Is open source anti-American?

Summary:If ordinary users in other countries are fairly ignorant of a license's fine print does that make them any different from Americans?

Jim Whitehurst of Red HAt
While Matt Asay and Paula Rooney chose the meat in Red Hat CEO Jim Whitehurst's remarks at OSBC, others chose to play the political game of gotcha.

So, is open source anti-American?

Whitehurst admitted that open source advocates in the developing world benefit from an anti-American, and anti-Western bias where it exists.

Open source is a way of avoiding "intellectual property taxes."

Whitehurst drew an immediate challenge on this point, with an audience member saying even GPL violations are common in other countries. Whitehurst took the diplomatic way out, calling open source licensing a new issue the company is watching closely.

I suppose that if you can turn Roger Clemens' alleged steroid use into a partisan issue, you can twist open source's performance in other markets into a foreign policy issue.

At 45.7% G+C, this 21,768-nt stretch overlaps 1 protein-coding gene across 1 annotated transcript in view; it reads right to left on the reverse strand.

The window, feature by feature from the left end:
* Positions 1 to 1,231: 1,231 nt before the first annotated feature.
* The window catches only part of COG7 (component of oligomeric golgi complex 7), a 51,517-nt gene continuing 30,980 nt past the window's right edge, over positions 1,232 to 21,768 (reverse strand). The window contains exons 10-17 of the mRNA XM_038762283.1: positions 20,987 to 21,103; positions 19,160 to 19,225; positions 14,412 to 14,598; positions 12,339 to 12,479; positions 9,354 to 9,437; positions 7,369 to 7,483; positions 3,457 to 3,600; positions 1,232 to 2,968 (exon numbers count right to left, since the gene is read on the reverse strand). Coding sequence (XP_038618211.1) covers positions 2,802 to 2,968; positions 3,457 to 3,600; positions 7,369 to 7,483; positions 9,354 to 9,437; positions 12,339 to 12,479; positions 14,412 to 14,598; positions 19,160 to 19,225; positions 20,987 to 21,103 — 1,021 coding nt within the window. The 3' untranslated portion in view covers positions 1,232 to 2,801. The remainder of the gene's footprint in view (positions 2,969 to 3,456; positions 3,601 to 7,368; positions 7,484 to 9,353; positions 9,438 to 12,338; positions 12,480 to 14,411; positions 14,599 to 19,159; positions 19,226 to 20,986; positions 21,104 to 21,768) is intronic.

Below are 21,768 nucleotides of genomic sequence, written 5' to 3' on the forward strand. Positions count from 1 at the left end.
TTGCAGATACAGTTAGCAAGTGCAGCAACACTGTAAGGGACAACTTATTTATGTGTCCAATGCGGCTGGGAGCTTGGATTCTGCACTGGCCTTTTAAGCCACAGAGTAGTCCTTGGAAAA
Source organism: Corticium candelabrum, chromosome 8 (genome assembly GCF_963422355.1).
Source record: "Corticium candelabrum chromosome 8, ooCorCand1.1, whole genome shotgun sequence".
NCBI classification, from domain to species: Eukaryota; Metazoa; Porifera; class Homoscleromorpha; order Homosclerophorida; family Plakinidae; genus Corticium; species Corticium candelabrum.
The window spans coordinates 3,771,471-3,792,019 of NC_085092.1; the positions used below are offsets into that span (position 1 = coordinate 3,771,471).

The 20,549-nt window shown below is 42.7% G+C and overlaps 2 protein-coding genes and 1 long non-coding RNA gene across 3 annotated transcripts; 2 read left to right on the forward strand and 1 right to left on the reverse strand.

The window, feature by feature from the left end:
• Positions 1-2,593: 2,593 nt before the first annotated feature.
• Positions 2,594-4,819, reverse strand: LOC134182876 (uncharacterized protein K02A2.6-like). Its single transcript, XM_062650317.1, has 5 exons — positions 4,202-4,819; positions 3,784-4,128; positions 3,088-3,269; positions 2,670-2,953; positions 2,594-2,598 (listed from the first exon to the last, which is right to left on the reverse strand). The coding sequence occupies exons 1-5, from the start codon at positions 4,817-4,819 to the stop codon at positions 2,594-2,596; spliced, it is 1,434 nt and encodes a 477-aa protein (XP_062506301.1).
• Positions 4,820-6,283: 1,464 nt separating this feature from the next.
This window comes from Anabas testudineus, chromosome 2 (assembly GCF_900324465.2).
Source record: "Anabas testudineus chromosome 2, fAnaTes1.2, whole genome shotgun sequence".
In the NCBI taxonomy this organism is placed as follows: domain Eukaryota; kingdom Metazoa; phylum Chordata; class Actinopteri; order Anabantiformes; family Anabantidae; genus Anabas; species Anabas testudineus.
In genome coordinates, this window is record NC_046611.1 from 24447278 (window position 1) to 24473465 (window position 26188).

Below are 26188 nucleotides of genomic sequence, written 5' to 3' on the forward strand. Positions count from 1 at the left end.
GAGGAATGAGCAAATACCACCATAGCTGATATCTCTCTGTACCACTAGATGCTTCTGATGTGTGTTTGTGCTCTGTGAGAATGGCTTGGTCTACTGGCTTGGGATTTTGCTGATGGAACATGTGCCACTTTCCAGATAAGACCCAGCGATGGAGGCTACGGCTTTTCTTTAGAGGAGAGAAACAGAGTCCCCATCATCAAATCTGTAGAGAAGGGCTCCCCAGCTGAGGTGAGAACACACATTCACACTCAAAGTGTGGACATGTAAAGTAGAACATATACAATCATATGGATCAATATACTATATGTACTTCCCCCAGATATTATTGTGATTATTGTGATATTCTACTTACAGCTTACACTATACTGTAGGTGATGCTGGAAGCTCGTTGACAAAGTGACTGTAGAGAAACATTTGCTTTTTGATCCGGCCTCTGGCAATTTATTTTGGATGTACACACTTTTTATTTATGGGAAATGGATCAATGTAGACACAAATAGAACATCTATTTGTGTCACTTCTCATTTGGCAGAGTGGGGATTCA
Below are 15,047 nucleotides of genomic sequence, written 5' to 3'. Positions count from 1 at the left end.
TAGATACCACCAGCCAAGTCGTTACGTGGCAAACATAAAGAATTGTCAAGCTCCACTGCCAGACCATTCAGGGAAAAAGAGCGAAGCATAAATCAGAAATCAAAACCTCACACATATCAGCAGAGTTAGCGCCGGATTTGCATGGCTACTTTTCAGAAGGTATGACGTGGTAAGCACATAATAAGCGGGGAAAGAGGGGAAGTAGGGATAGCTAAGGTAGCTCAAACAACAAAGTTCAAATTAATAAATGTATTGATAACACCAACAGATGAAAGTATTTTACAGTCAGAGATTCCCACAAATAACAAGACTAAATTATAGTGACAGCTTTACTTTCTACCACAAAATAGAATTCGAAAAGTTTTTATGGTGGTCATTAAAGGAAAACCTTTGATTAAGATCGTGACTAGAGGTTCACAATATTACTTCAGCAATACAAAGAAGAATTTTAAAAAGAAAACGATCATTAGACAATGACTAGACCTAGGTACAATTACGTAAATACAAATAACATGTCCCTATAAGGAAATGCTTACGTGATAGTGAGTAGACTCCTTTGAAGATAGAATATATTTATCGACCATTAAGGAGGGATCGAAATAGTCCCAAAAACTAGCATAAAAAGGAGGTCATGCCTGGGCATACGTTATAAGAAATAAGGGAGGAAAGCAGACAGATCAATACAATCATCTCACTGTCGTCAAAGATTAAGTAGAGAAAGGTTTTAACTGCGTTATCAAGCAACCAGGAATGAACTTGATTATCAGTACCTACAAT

But should you?

Personally I think we have a split here between the elites and the folks on the street. Whitehurst talks to the former, and his questioner -- the one who said they don't care about any license terms -- may be more in touch with the latter.

But if ordinary users in other countries are fairly ignorant of a license's fine print does that make them any different from Americans?

Topics: Open Source

About

Dana Blankenhorn has been a business journalist since 1978, and has covered technology since 1982. He launched the Interactive Age Daily, the first daily coverage of the Internet to launch with a magazine, in September 1994.

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